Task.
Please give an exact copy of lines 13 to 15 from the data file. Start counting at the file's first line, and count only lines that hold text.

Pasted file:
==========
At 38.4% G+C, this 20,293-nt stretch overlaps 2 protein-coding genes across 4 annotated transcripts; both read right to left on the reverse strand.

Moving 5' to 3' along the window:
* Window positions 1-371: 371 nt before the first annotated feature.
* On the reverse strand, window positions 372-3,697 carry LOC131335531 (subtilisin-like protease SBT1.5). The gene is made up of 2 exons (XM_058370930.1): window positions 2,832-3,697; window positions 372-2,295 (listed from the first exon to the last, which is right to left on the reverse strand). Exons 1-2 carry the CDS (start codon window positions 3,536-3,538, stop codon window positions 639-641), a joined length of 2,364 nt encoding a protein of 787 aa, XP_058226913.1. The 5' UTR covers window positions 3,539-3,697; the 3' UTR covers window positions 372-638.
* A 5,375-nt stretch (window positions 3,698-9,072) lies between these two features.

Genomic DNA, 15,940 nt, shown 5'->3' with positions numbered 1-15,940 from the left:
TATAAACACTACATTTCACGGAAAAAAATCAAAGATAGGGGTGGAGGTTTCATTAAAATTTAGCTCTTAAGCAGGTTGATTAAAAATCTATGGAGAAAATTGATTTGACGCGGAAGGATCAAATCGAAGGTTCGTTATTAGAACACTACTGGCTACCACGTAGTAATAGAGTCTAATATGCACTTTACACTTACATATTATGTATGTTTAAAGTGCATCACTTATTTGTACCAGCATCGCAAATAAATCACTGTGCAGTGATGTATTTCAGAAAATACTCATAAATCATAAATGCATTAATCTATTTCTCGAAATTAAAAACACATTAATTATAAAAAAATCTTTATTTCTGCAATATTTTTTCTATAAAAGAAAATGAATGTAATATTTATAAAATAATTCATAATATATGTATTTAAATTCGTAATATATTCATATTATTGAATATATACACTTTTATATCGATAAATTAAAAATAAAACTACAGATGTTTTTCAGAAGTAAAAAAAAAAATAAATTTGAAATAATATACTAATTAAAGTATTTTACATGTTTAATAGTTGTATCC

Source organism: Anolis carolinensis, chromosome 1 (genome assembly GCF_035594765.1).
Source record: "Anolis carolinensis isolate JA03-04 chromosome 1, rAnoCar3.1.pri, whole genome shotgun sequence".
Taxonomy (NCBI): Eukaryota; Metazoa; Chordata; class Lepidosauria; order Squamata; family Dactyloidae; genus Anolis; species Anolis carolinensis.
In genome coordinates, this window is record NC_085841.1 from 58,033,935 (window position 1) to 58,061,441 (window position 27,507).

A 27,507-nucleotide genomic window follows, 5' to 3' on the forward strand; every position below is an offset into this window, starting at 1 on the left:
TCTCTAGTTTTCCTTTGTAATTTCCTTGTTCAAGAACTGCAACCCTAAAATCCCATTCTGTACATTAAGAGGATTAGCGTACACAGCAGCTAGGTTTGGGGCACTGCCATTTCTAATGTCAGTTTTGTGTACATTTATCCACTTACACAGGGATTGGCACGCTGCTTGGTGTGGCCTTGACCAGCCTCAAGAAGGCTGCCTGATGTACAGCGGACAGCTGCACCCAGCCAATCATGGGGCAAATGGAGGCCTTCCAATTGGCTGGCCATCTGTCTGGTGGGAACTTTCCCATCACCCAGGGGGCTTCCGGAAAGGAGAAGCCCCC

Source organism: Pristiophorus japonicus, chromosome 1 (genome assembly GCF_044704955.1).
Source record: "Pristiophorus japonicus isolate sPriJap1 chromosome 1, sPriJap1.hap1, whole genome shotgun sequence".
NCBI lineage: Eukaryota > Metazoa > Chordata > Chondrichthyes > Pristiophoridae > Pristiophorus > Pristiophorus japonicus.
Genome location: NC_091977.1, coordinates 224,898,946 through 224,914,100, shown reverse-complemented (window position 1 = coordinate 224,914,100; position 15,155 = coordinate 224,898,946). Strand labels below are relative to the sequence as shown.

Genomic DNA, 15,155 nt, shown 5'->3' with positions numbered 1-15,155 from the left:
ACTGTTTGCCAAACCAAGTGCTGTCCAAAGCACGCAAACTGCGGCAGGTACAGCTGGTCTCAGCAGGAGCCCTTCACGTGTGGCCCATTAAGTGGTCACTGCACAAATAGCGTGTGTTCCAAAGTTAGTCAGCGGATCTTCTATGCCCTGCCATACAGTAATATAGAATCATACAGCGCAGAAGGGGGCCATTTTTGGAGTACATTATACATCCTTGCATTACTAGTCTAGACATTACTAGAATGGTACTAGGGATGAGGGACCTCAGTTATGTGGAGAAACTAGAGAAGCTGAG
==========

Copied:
TCTCTAGTTTTCCTTTGTAATTTCCTTGTTCAAGAACTGCAACCCTAAAATCCCATTCTGTACATTAAGAGGATTAGCGTACACAGCAGCTAGGTTTGGGGCACTGCCATTTCTAATGTCAGTTTTGTGTACATTTATCCACTTACACAGGGATTGGCACGCTGCTTGGTGTGGCCTTGACCAGCCTCAAGAAGGCTGCCTGATGTACAGCGGACAGCTGCACCCAGCCAATCATGGGGCAAATGGAGGCCTTCCAATTGGCTGGCCATCTGTCTGGTGGGAACTTTCCCATCACCCAGGGGGCTTCCGGAAAGGAGAAGCCCCC

Source organism: Pristiophorus japonicus, chromosome 1 (genome assembly GCF_044704955.1).
Source record: "Pristiophorus japonicus isolate sPriJap1 chromosome 1, sPriJap1.hap1, whole genome shotgun sequence".